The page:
- The Abbey of the Genesee - https://www.geneseeabbey.org -

March 15, 2017

John Eudes Bamberger, OCSO

2nd Wednesday Of Lent
Jeremiah 18:18-20; Matthew 20:17-28

Both of the readings today are very somber in tone. They speak of violent death to both of the central persons of the inspired passages. More specifically they recount the awareness of the two  central figures  that they were to encounter deadly persecution. Yet there remains an important difference between the two protagonists. After recounting how  “The people of Juda and the citizens of Jerusalem said ‘Come, let us contrive a plot against Jeremiah.’” The prophet had some loyal followers who must have informed him of this plan to trap him by his own words. He quotes them as saying: ”Let us destroy him by his own tongue, let us carefully note his every word. ”What made this hostility more grievous”, as the prophet states in his prayer to God, is the fact that he had prayed for the very persons who now sought to trap him and find an excuse to put him to death. In our own times there are whole Christian Churches living under the same threat, a sizeable number of their fellow Christians have already been slain and remain in imminent danger.  We do well to keep hem in our prayer that they persevere and find speedy relief. As Jeremiah states at the end of today’s text: “(O Lord) Remember that I stood before you to speak in their behalf, to turn away your wrath from them.”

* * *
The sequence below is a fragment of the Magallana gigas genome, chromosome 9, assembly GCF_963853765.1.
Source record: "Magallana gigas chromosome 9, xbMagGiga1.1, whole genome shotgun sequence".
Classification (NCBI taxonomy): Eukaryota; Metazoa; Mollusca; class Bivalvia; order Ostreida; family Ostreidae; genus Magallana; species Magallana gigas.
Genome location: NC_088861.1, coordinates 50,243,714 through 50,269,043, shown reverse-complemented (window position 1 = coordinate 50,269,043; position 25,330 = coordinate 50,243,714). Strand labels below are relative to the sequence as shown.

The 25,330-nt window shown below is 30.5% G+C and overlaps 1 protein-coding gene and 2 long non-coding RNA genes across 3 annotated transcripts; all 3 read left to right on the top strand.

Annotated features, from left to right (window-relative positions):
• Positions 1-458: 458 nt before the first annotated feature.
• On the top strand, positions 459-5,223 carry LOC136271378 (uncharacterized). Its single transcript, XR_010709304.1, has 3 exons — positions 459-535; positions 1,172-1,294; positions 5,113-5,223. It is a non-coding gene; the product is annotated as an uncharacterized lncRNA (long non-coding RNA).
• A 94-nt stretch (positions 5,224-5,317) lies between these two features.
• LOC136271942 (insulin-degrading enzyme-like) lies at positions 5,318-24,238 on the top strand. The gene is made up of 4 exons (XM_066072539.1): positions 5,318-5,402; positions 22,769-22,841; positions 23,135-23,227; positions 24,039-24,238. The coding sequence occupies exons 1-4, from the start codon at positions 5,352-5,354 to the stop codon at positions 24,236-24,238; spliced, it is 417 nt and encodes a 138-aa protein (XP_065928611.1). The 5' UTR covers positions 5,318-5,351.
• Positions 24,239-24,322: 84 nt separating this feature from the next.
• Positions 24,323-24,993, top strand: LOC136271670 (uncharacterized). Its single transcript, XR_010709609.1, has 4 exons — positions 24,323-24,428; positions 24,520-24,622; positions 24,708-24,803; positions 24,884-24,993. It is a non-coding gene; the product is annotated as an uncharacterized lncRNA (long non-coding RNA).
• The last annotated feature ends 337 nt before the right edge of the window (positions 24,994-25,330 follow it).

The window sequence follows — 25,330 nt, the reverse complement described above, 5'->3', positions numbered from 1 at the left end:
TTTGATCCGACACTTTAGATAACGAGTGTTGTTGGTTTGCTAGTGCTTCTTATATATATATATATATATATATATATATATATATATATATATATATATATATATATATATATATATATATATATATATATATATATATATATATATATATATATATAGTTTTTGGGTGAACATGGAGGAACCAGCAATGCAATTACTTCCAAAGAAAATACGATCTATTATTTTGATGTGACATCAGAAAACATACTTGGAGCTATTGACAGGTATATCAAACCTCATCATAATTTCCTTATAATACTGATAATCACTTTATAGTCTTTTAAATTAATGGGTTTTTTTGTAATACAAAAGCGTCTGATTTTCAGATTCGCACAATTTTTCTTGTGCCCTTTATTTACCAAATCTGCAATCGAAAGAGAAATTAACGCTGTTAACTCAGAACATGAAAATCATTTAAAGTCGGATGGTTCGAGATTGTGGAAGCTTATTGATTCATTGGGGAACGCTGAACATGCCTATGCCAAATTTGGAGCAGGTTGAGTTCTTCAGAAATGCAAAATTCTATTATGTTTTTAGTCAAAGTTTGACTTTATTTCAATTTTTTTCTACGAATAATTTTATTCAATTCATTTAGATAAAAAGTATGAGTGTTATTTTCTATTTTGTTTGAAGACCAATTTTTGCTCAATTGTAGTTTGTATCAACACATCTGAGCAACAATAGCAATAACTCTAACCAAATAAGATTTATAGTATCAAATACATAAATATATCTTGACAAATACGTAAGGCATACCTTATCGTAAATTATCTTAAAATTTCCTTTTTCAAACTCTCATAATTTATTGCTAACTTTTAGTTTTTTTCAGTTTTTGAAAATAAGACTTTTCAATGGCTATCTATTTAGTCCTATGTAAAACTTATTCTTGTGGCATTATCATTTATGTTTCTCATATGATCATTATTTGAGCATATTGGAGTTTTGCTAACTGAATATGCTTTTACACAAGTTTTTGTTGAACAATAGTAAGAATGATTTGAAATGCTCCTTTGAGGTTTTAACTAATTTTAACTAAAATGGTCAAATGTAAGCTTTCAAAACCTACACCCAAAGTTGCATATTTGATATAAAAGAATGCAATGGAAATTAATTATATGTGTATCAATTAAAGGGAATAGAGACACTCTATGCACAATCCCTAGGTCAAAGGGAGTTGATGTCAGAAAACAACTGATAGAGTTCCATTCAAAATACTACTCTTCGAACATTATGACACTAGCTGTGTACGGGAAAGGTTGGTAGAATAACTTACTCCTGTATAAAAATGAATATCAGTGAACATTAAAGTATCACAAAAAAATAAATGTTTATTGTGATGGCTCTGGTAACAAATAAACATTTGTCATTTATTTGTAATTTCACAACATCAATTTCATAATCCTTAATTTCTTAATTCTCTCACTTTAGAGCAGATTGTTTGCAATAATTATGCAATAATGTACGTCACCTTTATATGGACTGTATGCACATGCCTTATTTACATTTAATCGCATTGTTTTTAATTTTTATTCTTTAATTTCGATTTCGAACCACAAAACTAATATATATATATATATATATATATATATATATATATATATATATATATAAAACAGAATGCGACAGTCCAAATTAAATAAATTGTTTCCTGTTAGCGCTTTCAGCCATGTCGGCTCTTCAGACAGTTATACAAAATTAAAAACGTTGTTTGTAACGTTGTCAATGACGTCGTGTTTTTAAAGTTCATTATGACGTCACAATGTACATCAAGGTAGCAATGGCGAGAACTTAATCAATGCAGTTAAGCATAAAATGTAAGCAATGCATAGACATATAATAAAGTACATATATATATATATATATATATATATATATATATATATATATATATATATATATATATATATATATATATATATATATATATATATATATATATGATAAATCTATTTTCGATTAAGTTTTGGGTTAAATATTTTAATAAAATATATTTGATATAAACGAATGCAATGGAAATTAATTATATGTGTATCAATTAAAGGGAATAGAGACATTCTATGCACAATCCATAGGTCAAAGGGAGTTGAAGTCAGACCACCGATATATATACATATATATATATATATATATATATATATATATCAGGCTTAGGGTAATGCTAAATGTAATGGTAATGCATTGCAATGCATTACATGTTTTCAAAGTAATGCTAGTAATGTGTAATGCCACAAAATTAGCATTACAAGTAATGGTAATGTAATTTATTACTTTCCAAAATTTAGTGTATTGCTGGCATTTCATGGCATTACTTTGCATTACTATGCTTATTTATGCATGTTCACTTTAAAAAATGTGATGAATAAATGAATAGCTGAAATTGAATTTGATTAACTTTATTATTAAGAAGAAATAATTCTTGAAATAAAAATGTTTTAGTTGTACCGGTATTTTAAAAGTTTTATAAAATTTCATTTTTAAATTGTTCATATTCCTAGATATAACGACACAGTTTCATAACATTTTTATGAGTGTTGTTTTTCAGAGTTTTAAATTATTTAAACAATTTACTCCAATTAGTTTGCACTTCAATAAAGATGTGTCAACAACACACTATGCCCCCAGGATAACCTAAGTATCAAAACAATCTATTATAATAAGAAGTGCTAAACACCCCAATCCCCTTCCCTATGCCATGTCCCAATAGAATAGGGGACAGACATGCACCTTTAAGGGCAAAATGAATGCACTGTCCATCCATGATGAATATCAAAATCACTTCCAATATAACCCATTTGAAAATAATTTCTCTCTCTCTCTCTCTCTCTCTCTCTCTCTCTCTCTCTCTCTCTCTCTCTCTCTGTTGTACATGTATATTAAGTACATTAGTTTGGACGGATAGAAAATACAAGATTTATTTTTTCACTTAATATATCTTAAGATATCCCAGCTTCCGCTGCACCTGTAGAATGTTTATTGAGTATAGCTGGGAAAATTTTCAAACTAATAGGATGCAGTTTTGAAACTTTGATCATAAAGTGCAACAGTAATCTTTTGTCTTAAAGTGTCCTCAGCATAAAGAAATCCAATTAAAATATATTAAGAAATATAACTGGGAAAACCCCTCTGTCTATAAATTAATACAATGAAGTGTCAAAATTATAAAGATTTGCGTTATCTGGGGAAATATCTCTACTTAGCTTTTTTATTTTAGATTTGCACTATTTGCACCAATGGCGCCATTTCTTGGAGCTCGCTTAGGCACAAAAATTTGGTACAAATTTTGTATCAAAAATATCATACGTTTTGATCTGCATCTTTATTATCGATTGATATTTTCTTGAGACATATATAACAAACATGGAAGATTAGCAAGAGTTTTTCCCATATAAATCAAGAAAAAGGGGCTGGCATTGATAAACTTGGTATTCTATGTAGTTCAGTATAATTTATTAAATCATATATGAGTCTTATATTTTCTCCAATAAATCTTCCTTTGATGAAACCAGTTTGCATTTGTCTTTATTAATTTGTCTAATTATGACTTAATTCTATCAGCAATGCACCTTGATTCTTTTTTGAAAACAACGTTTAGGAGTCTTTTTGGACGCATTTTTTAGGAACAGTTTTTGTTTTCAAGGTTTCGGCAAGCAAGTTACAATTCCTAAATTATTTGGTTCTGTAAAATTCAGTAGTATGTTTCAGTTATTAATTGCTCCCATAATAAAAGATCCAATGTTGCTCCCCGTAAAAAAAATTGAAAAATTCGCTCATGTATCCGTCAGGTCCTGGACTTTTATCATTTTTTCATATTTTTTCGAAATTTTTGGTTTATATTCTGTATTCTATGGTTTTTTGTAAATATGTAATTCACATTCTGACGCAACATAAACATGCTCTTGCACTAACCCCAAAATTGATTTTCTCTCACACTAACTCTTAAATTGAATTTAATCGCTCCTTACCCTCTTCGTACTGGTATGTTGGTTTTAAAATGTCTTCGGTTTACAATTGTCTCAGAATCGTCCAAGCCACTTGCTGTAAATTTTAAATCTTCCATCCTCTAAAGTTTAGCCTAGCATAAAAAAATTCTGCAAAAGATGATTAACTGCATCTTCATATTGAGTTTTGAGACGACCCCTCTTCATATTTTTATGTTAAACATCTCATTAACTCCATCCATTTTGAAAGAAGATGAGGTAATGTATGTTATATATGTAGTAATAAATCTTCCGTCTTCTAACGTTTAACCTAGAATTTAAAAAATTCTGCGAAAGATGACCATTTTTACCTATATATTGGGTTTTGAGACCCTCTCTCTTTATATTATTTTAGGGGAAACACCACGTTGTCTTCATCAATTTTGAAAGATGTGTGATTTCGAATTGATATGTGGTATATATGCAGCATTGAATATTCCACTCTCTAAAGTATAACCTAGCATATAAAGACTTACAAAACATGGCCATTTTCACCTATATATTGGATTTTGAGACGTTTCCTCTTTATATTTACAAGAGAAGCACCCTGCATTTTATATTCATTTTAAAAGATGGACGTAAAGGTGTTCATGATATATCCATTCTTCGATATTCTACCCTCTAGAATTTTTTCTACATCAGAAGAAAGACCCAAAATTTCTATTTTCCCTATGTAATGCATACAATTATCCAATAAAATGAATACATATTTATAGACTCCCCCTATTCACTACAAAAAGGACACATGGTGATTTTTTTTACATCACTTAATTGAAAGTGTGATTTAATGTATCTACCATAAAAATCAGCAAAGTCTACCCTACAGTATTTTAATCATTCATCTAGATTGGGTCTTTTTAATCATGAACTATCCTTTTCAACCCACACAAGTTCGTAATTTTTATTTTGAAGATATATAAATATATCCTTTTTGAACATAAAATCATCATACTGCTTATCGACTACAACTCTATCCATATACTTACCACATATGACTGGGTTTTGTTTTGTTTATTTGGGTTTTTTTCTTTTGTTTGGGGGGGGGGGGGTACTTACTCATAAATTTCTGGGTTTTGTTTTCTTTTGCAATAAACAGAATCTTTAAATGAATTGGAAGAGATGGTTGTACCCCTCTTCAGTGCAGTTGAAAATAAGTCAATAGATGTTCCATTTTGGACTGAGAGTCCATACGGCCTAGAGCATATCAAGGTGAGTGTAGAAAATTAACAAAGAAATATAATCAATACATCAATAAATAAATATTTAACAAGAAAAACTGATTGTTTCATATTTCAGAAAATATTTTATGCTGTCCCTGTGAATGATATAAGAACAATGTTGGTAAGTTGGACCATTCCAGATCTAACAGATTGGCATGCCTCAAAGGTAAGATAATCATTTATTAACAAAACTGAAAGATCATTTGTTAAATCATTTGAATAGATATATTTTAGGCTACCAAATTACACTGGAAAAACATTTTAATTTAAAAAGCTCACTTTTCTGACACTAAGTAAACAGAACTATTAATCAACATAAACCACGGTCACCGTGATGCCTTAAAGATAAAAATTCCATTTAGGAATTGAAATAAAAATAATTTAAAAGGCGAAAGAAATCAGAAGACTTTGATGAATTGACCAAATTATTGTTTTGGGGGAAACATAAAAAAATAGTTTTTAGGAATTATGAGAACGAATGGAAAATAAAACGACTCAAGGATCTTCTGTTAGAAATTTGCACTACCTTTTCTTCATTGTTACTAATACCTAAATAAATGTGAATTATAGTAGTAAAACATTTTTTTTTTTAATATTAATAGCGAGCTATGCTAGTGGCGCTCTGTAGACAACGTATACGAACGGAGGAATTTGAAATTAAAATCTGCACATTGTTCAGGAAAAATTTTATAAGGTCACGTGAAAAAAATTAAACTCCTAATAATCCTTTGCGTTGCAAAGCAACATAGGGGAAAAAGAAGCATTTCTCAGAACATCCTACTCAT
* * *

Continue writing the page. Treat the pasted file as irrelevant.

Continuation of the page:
In St. Matthew’s Gospel we just heard our Lord warning his  twelve apostles as he began his journey to Jerusalem that “the Son of Man will be handed over to the chef pr9iests and the scribes and they will condemn him to death.” Though he went on to add that “he will be raised on the third day”, yet the apostles were unable to realize the significance of this warning, although the two sons of Zebedee sincerely thought they could persevere in persecution.  The Event when it came a short while later proved them weaker than they had thought. Anyone who has suddenly been confronted with real hostility discovers how overwhelming  the challenge can be felt.

Today’s readings remind us of our vulnerability so that we strive day by day to prove faithful to our Lord in all our doings and seek to grow in our trust in his love and merciful grace. This daily Eucharist offers us a strong stimulus to heighten our efforts to remain united with our Savior by adhering to God’s will in all our doings.